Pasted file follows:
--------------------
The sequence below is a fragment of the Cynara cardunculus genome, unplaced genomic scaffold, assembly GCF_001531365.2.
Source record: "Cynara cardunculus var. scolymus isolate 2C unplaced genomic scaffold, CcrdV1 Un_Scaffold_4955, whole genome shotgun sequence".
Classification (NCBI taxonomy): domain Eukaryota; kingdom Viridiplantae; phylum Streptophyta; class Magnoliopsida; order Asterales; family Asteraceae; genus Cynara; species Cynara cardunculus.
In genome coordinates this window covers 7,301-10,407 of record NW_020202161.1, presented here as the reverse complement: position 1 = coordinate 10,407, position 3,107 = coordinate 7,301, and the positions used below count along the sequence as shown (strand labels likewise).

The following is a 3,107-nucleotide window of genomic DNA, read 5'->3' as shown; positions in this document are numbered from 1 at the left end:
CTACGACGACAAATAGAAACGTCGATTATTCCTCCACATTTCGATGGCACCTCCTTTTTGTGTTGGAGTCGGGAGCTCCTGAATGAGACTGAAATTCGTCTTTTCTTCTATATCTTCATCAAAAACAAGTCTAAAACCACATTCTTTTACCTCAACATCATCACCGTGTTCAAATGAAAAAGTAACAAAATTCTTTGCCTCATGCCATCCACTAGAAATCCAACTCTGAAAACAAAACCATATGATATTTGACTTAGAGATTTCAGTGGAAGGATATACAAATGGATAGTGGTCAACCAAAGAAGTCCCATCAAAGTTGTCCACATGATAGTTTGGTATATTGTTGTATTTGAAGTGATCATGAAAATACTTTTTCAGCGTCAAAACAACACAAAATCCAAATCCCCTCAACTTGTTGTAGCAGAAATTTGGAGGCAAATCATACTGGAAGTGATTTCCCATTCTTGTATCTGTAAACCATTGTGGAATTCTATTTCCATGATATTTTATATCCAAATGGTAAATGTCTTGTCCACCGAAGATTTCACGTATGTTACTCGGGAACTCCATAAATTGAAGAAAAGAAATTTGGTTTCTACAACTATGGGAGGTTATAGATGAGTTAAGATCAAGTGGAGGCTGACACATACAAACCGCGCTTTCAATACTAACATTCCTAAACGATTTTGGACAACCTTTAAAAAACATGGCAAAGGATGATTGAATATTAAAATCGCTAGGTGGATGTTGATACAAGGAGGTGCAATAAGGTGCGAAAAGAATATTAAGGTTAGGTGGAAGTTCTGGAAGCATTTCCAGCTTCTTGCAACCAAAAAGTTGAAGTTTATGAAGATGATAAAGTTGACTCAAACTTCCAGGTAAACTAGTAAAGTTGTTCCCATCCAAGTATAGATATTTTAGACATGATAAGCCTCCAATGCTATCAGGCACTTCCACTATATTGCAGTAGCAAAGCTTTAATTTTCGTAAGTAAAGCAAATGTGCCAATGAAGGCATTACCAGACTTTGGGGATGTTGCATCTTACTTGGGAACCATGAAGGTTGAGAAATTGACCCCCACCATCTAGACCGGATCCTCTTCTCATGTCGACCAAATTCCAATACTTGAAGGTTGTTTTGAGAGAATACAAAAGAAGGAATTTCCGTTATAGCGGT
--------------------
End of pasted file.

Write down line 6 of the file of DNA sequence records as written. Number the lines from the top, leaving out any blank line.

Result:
CTACGACGACAAATAGAAACGTCGATTATTCCTCCACATTTCGATGGCACCTCCTTTTTGTGTTGGAGTCGGGAGCTCCTGAATGAGACTGAAATTCGTCTTTTCTTCTATATCTTCATCAAAAACAAGTCTAAAACCACATTCTTTTACCTCAACATCATCACCGTGTTCAAATGAAAAAGTAACAAAATTCTTTGCCTCATGCCATCCACTAGAAATCCAACTCTGAAAACAAAACCATATGATATTTGACTTAGAGATTTCAGTGGAAGGATATACAAATGGATAGTGGTCAACCAAAGAAGTCCCATCAAAGTTGTCCACATGATAGTTTGGTATATTGTTGTATTTGAAGTGATCATGAAAATACTTTTTCAGCGTCAAAACAACACAAAATCCAAATCCCCTCAACTTGTTGTAGCAGAAATTTGGAGGCAAATCATACTGGAAGTGATTTCCCATTCTTGTATCTGTAAACCATTGTGGAATTCTATTTCCATGATATTTTATATCCAAATGGTAAATGTCTTGTCCACCGAAGATTTCACGTATGTTACTCGGGAACTCCATAAATTGAAGAAAAGAAATTTGGTTTCTACAACTATGGGAGGTTATAGATGAGTTAAGATCAAGTGGAGGCTGACACATACAAACCGCGCTTTCAATACTAACATTCCTAAACGATTTTGGACAACCTTTAAAAAACATGGCAAAGGATGATTGAATATTAAAATCGCTAGGTGGATGTTGATACAAGGAGGTGCAATAAGGTGCGAAAAGAATATTAAGGTTAGGTGGAAGTTCTGGAAGCATTTCCAGCTTCTTGCAACCAAAAAGTTGAAGTTTATGAAGATGATAAAGTTGACTCAAACTTCCAGGTAAACTAGTAAAGTTGTTCCCATCCAAGTATAGATATTTTAGACATGATAAGCCTCCAATGCTATCAGGCACTTCCACTATATTGCAGTAGCAAAGCTTTAATTTTCGTAAGTAAAGCAAATGTGCCAATGAAGGCATTACCAGACTTTGGGGATGTTGCATCTTACTTGGGAACCATGAAGGTTGAGAAATTGACCCCCACCATCTAGACCGGATCCTCTTCTCATGTCGACCAAATTCCAATACTTGAAGGTTGTTTTGAGAGAATACAAAAGAAGGAATTTCCGTTATAGCGGT